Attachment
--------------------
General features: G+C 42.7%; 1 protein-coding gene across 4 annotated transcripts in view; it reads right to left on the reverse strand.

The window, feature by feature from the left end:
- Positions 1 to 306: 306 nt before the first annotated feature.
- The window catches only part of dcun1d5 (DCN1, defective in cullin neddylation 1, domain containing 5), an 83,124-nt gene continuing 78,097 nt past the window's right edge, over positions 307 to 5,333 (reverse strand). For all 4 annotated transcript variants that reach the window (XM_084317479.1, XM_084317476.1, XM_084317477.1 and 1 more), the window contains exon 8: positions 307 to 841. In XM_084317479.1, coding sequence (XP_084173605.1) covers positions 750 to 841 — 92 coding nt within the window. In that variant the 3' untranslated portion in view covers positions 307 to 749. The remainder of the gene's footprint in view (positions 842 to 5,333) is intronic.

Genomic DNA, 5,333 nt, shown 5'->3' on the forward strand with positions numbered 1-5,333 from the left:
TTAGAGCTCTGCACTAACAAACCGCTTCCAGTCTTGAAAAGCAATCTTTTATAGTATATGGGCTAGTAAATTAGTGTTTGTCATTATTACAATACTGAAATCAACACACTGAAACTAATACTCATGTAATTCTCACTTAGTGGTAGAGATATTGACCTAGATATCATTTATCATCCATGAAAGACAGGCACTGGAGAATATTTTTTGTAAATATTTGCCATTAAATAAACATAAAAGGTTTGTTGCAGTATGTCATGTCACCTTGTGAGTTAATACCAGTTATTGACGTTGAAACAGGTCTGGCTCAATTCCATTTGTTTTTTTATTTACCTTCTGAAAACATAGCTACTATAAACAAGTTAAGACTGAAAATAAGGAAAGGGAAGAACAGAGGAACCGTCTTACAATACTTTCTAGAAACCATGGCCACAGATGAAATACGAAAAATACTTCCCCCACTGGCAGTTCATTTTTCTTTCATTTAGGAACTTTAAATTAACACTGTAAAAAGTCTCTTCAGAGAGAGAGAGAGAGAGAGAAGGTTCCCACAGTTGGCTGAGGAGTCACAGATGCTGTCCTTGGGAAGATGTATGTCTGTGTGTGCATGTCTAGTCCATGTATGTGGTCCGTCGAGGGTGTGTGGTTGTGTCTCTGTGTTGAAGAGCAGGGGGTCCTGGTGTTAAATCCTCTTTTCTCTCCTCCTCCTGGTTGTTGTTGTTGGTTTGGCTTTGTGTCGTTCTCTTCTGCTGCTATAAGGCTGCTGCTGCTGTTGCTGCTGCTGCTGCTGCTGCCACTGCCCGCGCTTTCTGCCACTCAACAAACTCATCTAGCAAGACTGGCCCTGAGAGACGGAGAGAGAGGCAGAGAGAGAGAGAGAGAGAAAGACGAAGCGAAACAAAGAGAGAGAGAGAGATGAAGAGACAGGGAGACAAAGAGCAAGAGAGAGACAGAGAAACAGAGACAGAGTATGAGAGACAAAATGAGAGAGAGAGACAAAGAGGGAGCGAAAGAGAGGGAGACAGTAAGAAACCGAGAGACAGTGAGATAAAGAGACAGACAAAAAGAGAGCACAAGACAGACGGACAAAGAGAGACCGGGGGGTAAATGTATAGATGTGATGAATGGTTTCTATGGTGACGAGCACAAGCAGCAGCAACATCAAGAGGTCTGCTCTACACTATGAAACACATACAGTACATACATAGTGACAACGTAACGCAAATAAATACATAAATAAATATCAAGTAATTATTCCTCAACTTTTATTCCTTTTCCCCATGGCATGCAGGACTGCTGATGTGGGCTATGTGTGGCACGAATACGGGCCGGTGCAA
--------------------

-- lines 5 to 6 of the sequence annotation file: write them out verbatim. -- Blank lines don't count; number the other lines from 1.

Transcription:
Genomic DNA, 5,333 nt, shown 5'->3' on the forward strand with positions numbered 1-5,333 from the left:
TTAGAGCTCTGCACTAACAAACCGCTTCCAGTCTTGAAAAGCAATCTTTTATAGTATATGGGCTAGTAAATTAGTGTTTGTCATTATTACAATACTGAAATCAACACACTGAAACTAATACTCATGTAATTCTCACTTAGTGGTAGAGATATTGACCTAGATATCATTTATCATCCATGAAAGACAGGCACTGGAGAATATTTTTTGTAAATATTTGCCATTAAATAAACATAAAAGGTTTGTTGCAGTATGTCATGTCACCTTGTGAGTTAATACCAGTTATTGACGTTGAAACAGGTCTGGCTCAATTCCATTTGTTTTTTTATTTACCTTCTGAAAACATAGCTACTATAAACAAGTTAAGACTGAAAATAAGGAAAGGGAAGAACAGAGGAACCGTCTTACAATACTTTCTAGAAACCATGGCCACAGATGAAATACGAAAAATACTTCCCCCACTGGCAGTTCATTTTTCTTTCATTTAGGAACTTTAAATTAACACTGTAAAAAGTCTCTTCAGAGAGAGAGAGAGAGAGAGAAGGTTCCCACAGTTGGCTGAGGAGTCACAGATGCTGTCCTTGGGAAGATGTATGTCTGTGTGTGCATGTCTAGTCCATGTATGTGGTCCGTCGAGGGTGTGTGGTTGTGTCTCTGTGTTGAAGAGCAGGGGGTCCTGGTGTTAAATCCTCTTTTCTCTCCTCCTCCTGGTTGTTGTTGTTGGTTTGGCTTTGTGTCGTTCTCTTCTGCTGCTATAAGGCTGCTGCTGCTGTTGCTGCTGCTGCTGCTGCTGCCACTGCCCGCGCTTTCTGCCACTCAACAAACTCATCTAGCAAGACTGGCCCTGAGAGACGGAGAGAGAGGCAGAGAGAGAGAGAGAGAGAAAGACGAAGCGAAACAAAGAGAGAGAGAGAGATGAAGAGACAGGGAGACAAAGAGCAAGAGAGAGACAGAGAAACAGAGACAGAGTATGAGAGACAAAATGAGAGAGAGAGACAAAGAGGGAGCGAAAGAGAGGGAGACAGTAAGAAACCGAGAGACAGTGAGATAAAGAGACAGACAAAAAGAGAGCACAAGACAGACGGACAAAGAGAGACCGGGGGGTAAATGTATAGATGTGATGAATGGTTTCTATGGTGACGAGCACAAGCAGCAGCAACATCAAGAGGTCTGCTCTACACTATGAAACACATACAGTACATACATAGTGACAACGTAACGCAAATAAATACATAAATAAATATCAAGTAATTATTCCTCAACTTTTATTCCTTTTCCCCATGGCATGCAGGACTGCTGATGTGGGCTATGTGTGGCACGAATACGGGCCGGTGCAA